Reusable Straws: Everything You Need to Know About Ditching Plastic

This simple switch could help save the environment
Plastic Straw Waste

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The plastic straw, an item that you probably didn’t think twice about using a few years ago, has become a source of controversy as concern over pollution from single-use plastics has grown. Americans use 500 million straws per day according to the National Park Service, but in recent years many bars, coffee shops and pizzerias across the country have begun taking steps to reduce this number.

How the Environment Impacts Your Health

Thanks to reusable straws, you can still sip on your favorite summer drink while also being environmentally friendly. Kaylin Marcotte, co-founder of Project PlastICK, an organization that challenges consumers to go 30 days without creating plastic waste, talked to The Active Times about the different types of reusable straws, how they should be cleaned and why we should consider using them.

What are the dangers of plastic straws?
According to the National Oceanic and Atmospheric Administration, plastic straws are among the top five most common items found during the International Coastal Cleanup, along with other single-use, disposable plastics. Plastic straws are particularly dangerous because they are not recyclable and pose a threat to marine life. “The production process is also a problem,” Marcotte wrote in an email. “They’re made from fossil fuels that require a ton of energy and natural resources to extract and refine.”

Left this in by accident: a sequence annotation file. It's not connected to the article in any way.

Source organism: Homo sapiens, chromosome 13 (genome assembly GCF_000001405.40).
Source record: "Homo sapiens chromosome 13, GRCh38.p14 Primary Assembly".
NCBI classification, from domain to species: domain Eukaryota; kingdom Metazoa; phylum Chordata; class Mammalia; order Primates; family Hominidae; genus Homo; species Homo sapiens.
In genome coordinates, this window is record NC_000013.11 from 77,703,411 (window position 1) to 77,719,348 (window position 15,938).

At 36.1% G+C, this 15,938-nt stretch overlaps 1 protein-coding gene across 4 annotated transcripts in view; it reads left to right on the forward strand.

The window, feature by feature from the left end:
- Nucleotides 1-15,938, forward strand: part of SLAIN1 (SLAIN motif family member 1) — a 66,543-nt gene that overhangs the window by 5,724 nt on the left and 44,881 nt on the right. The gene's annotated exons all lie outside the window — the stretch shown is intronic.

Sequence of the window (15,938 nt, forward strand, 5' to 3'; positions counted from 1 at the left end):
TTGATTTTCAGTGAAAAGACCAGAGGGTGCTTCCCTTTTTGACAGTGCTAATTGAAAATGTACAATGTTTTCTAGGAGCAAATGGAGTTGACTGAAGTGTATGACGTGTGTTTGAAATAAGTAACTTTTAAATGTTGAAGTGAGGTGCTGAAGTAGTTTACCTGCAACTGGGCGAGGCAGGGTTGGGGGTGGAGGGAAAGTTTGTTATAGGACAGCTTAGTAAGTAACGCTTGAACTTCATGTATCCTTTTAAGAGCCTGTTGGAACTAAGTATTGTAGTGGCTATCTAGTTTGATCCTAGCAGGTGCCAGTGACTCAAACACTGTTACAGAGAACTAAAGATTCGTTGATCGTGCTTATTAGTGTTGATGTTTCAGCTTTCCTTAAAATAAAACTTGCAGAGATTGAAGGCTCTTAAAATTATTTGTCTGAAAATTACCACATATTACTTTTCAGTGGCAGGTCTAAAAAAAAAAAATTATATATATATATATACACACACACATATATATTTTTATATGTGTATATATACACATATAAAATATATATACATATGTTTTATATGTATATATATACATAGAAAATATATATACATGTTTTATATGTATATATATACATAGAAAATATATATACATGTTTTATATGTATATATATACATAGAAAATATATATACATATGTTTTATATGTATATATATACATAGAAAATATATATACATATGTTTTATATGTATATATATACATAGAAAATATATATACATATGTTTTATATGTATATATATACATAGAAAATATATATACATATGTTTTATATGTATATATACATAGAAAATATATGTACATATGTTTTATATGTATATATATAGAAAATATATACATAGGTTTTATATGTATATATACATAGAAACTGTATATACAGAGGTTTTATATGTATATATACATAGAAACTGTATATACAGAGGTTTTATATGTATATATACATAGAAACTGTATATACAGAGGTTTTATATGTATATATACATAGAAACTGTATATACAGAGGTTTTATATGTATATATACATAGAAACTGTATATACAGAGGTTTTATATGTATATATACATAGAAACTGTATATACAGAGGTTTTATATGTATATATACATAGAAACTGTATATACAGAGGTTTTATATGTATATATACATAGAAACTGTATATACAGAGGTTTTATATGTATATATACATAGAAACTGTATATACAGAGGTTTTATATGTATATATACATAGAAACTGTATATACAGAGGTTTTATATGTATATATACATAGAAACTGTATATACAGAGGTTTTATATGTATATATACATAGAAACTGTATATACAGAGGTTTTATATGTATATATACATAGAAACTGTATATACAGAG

What kinds of reusable straws are there? 
Reusable straws can be made of metal, silicone, bamboo or glass. Many restaurants are also transitioning from plastic straws to more eco-friendly options, such as paper straws or even straws made from pasta, but environmentalists think there is still more work to be done.

Marcotte is glad that restaurants are ruling out plastic straws, but she would like to see businesses limit all types, even reusable ones.

“I’m not a big fan of the paper straw for either consumer experience or environmental benefit,” she wrote. “They’re of course a better option than plastic for restaurants and bars, but I would love to see non-plastic straws available only upon request, and ideally they would be reusable — after all, we all use reusable silverware and dishes!”

Which reusable straw should I choose?
“I’ve tried every kind, and my favorites are metal (stainless steel or titanium),” wrote Marcotte. “They’re easy to clean, light and durable enough to keep in my bag, and are an incredibly recyclable material.”

Marcotte also advises against using silicone straws, as this material still carries health and environmental risks. “Silicone may be better than single-use plastic because it’s reusable, but it's still a synthetic polymer and there are concerns over toxicity and chemical leaching, especially when exposed to heat.”

How do I keep it clean?
Marcotte recommends cleaning your reusable straw after each use when drinking a smoothie, coffee or flavored beverage and every few times when drinking water. Many products come with a cleaning brush and should be rinsed with dish soap, brushed through thoroughly and fully dried. If you are using a bamboo straw, Marcotte warns that it is especially important to “make sure it’s cleaned and allow it to dry fully to avoid bacteria or mold.” You may not have realized how much bacteria can build up inside of a straw — or in these other hidden places in your home.